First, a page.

clock menu more-arrow no yes mobile

Filed under:

Rich Gannon recalls being "sick to [his] stomach" at rookie hazing in Oakland

New, comments

Former Raiders quarterback recalls his first two seasons in Oakland being disgusted by the level of rookie hazing which went on there.

Matthew Emmons-US PRESSWIRE

With the recent allegation of rookie bullying by Miami Dolphins' offensive lineman Richie Incognito, it has caused many across the league to examine the idea of rookie hazing. It is an extremely common practice that clearly was being taken way too far in Incognito's case which included threatening messages and racial slurs directed at now second year offensive tackle, Jonathan Martin.

The discussion was picked up on Sirius XM NFL radio and former Raiders quarterback Rich Gannon got very passionately opposed to the idea of some of what he sees as extreme forms of rookie hazing, calling out Dolphins head coach Joe Philbin and quarterback Ryan Tannehill, saying such behavior "reeks of bad leadership everywhere in the building. I think as a coach it's your job to create a culture and environment where that doesn't exist."

The Raiders locker room under Al Davis was always known as a loose and undisciplined place. In that environment rookie hazing was taken to its limits. Late in his career, Rich Gannon hopped onboard a rudderless ship in Oakland that he was charged with putting on the right course.

He recalled his first real contact with the kind of hazing that went on with the Raiders at the time.

"When I went out to Oakland in '99 I almost got sick to my stomach it was so dysfunctional and I saw things that I couldn't believe I was seeing," said Gannon. "Where veteran guys would go to the rookies. I remember getting a call during training camp from a couple young players who were rookies and said ‘you're not gonna believe this. They want us to take them to dinner and they said because I'm a first round pick, I've gotta pay $10,000 and my roommate's a second round pick and he's gotta pay $7500.'

"That's the amount of money they were gonna make them pay to go into San Francisco where they'd go to I'm sure adult entertainment clubs and to go to place where they can spend thousands and thousands of dollars on dinner. Bruce, they would take these guys to dinner and they would order two or three entrees each and then they would order the most expensive wine off the wine list - $12-$1500 bottles, bottles of Don Perignon. And then they would take bottles home with them. They would tell the waiter ‘bring me two more bottles, put it on the tab.'"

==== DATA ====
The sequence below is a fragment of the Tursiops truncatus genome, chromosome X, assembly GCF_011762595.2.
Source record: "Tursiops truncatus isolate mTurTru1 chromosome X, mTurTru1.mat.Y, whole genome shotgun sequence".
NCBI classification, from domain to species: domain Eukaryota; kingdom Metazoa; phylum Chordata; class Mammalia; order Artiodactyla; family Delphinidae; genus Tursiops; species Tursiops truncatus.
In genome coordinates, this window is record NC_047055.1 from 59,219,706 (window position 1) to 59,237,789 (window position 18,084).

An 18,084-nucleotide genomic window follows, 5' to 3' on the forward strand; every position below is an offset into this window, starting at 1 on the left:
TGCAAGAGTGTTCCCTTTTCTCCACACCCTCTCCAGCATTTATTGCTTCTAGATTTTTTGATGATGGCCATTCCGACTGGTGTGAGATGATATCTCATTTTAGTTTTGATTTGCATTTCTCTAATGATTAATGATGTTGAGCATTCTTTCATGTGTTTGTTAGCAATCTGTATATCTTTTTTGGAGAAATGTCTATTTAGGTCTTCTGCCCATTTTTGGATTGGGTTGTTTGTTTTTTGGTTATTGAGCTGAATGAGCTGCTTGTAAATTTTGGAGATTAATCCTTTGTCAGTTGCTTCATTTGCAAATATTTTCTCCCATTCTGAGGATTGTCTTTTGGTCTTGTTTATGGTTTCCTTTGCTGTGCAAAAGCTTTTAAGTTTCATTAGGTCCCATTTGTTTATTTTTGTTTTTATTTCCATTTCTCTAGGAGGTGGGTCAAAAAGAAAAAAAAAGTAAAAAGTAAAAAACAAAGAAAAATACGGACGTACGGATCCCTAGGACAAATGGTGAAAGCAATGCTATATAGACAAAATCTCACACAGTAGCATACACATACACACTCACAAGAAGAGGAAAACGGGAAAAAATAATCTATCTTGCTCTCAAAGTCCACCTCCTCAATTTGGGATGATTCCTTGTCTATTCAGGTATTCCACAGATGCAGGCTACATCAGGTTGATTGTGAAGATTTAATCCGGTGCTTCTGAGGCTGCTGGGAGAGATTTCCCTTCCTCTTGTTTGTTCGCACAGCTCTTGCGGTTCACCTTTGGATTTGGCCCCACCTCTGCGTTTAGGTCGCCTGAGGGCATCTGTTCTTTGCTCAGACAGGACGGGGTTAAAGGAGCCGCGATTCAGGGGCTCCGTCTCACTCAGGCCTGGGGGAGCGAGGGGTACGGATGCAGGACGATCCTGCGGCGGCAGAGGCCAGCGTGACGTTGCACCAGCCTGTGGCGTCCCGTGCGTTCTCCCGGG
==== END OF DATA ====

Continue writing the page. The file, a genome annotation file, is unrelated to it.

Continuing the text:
This is very similar to some of the charges being brought against Incognito as well as other veteran Dolphins players in which they would force rookies such as Martin to pay thousands of dollars to fund their trips to South Beach clubs and even a trip to Las Vegas.

It was somewhat easier for highly drafted rookies to pay for such excursions during the days of no rookie caps. The first and second round picks for the Raiders in 1999 were offensive tackle Matt Stinchcomb and defensive end Tony Bryant.

Gannon wasn't done, however. He remembers the breaking point for him as far as hazing in his Raiders days.

"Really where I couldn't take it anymore was, we were getting ready for a game, middle part of the season and we had a rookie tight end that came into the locker room after practice one day. We had practice in shorts and weren't in pads and basically I saw about six defensive lineman grab this guy by the locker room door and jump on him, throw him to the ground, they went out and got athletic tape, taped this guy up, began to rip his clothes off, get icy hot and baby powder and other things from the training room and they would throw it on the guy and they would pour water on him, just to try and demoralize the guy. And then what they would do is they would take him and they would give him Charlie horses. They would punch the guy in the thigh and the arm... I literally walked in and saw this and what was so upsetting is I saw other players in the perimeter standing around cheering and laughing and giggling. I went in there and I had a meltdown. I said ‘I need this guy. I need that guy right there on Sunday to help me win a football game and you guys are beating him up. How's that gonna make him feel any better for Sunday?'

That rookie tight end was likely 2000 round seven pick Mondriel Fulcher who played three seasons with the team.

Gannon called extreme rookie hazing "a loser's mentality". Hard to argue with him considering after his first season in Oakland, the Raiders went 33-15 over his next three seasons culminating in a trip to the Super Bowl. Sounds like he knew what he was talking about. Remove the loser mentality, become a winning team.

"It's one thing to have a tradition where we're gonna have the rookies sing their fight song," Gannon continued. "That doesn't hurt anybody. That's maybe a rite of passage if you will. They've been asked sometimes in certain training camps to put on a rookie talent show, to go up there and sing or dance or make fun or tell jokes or whatever. That's fine. But that's really where it should begin and end."

His thoughts are in line with Dennis Allen's. This season he eliminated rookie hazing altogether. The one thing he did keep? The rookie talent show. One in which he and several veteran players called probably the worst they had ever seen. But still, all in good fun.

Incognito has been suspended indefinitely and his actions are being investigated by the NFL. His case is somewhat of a unique one, but I would guess more and more teams will phase out rookie hazing.